Remains of temple to god Zeus Kasios uncovered in Sinai

A merger of ancient religious traditions, Zeus Kasios is an example of the legacy of religious multiculturalism in antiquity

Two late Greek texts inscribed in  pink granite blocks were uncovered by archaeologists at the site of the Zeus Kasios temple in North Sinai at Tel Al-Farma, the ancient city of Pelusium. (photo credit: EGYPTIAN TOURISM AND ANTIQUITIES MINISTRY)
Two late Greek texts inscribed in pink granite blocks were uncovered by archaeologists at the site of the Zeus Kasios temple in North Sinai at Tel Al-Farma, the ancient city of Pelusium.
(photo credit: EGYPTIAN TOURISM AND ANTIQUITIES MINISTRY)

Egyptian archaeologists have uncovered the remains of a temple to the god Zeus Kasios in North Sinai at the Tel al-Farma archaeological site, the ancient city of Pelusium.

The temple excavations took place at the site of remains of the heavy city entrance gate, whose two huge fallen granite columns were visible on the ground, Supreme Council of Antiquities Secretary-General Dr. Mustafa Waziri said in a press release. The gate had been destroyed in a powerful earthquake in antiquity, he said.

With its conflation of two religious identities – the Greek sky god Zeus and the ancient religious traditions of Mount Kasios – Zeus Kasios is an example of the legacy of religious multiculturalism in antiquity.

Mount Kasios is located along the modern-day border of Syria and Turkey, currently a military zone.

In Greek mythology, Mount Kasios is associated with the great cosmic battle that took place between Zeus and his greatest enemy, the storm monster Typhon, as they fought for supremacy. Even after having his tendons cut, Zeus was eventually able to defeat Typhon with his thunderbolt and buried him under Mount Etna.

Egyptian archaeologists work on the Zeus Kasios temple Kasios in North Sinai at the Tel Al-Farma archaeological site, the ancient city of Pelusium. (credit: EGYPTIAN TOURISM AND ANTIQUITIES MINISTRY)Egyptian archaeologists work on the Zeus Kasios temple Kasios in North Sinai at the Tel Al-Farma archaeological site, the ancient city of Pelusium. (credit: EGYPTIAN TOURISM AND ANTIQUITIES MINISTRY)

The mountain, which is currently called Jebel al-Aqra, was also an ancient Canaanite cult site. It was considered sacred by several ancient cultures, sometimes as the home of all gods, and was where the storm god Ba’al Zephon was worshiped.

People of the ancient port city of Ugarit also venerated the mountain as the location of the palace of Ba’al and his sister Anat. Mount Kasios is mentioned in the Bible as Mount Zaphon.

The Hebrew word for the direction north, tzafon, is derived from Mount Zaphon because of its important position in northern Canaan.

The Greeks later transferred the cult god of the mountain to Zeus Kasios, or “Zeus of Mount Kasios.”

The Zeus Kasios temple in the Sinai was discovered about 200 meters west of Pelusium Castle and 100 meters south of a memorial church on the site, Waziri said.

The temple was built of mud bricks on a raised platform, and its ceiling was supported by columns of pink granite, the press release said. An ascending stairway covered with marble was likely used by worshipers to reach the temple platform.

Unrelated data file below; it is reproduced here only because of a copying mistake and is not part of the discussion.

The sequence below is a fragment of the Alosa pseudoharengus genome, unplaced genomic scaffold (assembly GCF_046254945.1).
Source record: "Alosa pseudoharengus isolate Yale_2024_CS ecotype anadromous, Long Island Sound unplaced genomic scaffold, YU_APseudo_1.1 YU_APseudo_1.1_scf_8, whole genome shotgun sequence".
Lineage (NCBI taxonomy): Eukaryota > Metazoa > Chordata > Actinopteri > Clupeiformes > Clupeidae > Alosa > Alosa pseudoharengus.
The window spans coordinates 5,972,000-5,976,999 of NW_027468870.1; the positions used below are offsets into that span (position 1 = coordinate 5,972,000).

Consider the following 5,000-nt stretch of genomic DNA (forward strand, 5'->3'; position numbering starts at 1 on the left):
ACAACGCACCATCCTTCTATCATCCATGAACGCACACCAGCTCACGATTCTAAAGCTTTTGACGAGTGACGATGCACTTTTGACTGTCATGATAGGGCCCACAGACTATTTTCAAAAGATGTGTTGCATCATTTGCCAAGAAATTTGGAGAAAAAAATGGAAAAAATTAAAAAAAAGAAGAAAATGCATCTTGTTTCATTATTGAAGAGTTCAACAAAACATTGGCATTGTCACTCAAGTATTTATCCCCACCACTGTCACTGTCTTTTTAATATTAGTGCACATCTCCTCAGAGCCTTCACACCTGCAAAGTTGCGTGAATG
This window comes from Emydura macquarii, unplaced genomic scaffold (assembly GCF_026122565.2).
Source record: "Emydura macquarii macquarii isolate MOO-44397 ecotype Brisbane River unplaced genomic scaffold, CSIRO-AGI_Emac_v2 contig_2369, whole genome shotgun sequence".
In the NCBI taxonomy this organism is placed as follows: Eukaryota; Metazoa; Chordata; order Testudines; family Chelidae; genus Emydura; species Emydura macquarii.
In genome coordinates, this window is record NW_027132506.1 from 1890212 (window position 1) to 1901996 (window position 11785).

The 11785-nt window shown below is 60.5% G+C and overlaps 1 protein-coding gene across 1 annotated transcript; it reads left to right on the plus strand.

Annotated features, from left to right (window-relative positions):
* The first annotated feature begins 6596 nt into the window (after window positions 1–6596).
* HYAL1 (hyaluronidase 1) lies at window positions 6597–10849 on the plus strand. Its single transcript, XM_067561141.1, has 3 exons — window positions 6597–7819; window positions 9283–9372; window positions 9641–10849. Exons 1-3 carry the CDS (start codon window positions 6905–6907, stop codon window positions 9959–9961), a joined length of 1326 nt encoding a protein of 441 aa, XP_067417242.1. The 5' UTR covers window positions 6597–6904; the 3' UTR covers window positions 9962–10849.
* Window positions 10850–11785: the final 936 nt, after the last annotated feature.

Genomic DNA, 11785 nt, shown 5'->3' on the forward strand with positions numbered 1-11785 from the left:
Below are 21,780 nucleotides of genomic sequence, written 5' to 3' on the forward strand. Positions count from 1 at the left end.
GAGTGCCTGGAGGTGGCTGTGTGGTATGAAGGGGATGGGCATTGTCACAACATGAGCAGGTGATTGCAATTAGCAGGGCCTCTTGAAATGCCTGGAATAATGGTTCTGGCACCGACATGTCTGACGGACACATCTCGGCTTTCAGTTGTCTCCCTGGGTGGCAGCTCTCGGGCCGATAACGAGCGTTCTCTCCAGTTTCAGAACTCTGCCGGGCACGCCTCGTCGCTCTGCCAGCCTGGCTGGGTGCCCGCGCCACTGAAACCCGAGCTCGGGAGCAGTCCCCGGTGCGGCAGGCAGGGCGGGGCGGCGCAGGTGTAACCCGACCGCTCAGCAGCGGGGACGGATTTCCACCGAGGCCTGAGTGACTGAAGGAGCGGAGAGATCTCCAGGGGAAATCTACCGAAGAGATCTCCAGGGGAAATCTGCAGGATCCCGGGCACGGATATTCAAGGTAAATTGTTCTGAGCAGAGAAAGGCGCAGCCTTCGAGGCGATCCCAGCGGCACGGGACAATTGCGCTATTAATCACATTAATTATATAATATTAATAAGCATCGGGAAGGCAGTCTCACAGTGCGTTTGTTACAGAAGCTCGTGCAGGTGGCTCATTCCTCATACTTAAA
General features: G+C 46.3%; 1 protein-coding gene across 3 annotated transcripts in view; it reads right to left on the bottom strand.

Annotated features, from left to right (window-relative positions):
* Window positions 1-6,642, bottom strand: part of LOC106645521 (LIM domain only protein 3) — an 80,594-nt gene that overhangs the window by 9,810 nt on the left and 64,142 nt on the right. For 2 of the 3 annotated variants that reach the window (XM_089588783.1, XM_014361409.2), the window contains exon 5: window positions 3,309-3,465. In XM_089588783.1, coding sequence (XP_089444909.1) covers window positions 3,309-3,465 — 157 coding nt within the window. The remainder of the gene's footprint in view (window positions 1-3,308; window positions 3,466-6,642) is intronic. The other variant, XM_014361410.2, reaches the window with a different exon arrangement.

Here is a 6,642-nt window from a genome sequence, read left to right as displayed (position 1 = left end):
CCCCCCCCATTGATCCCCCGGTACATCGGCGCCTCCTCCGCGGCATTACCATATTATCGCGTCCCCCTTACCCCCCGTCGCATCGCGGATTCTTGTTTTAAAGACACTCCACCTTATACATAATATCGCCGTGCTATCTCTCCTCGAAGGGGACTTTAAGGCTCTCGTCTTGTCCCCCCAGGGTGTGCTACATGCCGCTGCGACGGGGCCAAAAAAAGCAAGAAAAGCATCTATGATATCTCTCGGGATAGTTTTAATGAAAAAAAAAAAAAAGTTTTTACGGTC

First excavations at the site were carried out in 1910 by French archaeologist Jean Clédat, who discovered late Greek inscriptions on a lintel that indicated the presence of the temple. He was unsuccessful in uncovering the temple.

During this season’s excavation, huge stone blocks of pink granite were discovered on the streets around the temple. Archaeologists believe some of these, including the Corinthian capitals, were reused for building churches at Tel al-Farma, the press release said.

 Egyptian archaeologists in Northern Sinai excavated the Zeus Kasios temple ruins through its entrance gate, where two huge fallen granite columns destroyed in an earthquake in antiquity were visible on the ground. (credit: EGYPTIAN TOURISM AND ANTIQUITIES MINISTRY) Egyptian archaeologists in Northern Sinai excavated the Zeus Kasios temple ruins through its entrance gate, where two huge fallen granite columns destroyed in an earthquake in antiquity were visible on the ground. (credit: EGYPTIAN TOURISM AND ANTIQUITIES MINISTRY)

The original inscribed block discovered by Clédat was uncovered in the dig, along with another inscribed pink granite block.

According to the press release, the texts complement each other and indicate that Emperor Hadrian ordered new additions to the Temple of Zeus Kasios. Titus Falvius Titianus, procurator of Alexandria, carried out the work.

The city of Pelusium dates back to the late Pharaonic period continuing through the Greco-Roman and Byzantine periods. It was a Roman provincial capital and then later a Christian spiritual center.

An important border fortress city in the eastern extremes of the Egyptian Nile Delta, any military attack from the east first needed to conquer the city. Pelusium was meant to protect Egypt from attacks coming from the sea and from northern enemies in Syria.

In the eighth century BCE, Assyrian King Sennacherib, advancing from the Kingdom of Judah, attempted to invade Egypt and marched his army to Pelusium but retreated before attacking the city.

The Achaemenid Persian forces were said to have defeated the Egyptians in the Battle of Pelusium in 525 BCE by painting pictures of cat goddesses on their shields and sending cats, which the Egyptians considered sacred, to precede the warriors in their frontlines.

Dr. Hisham Hussein, director of Sinai archaeological sites, said experts were conducting a photogrammetric survey of the excavated blocks to aid in the reconstruction of the Zeus Kasios temple.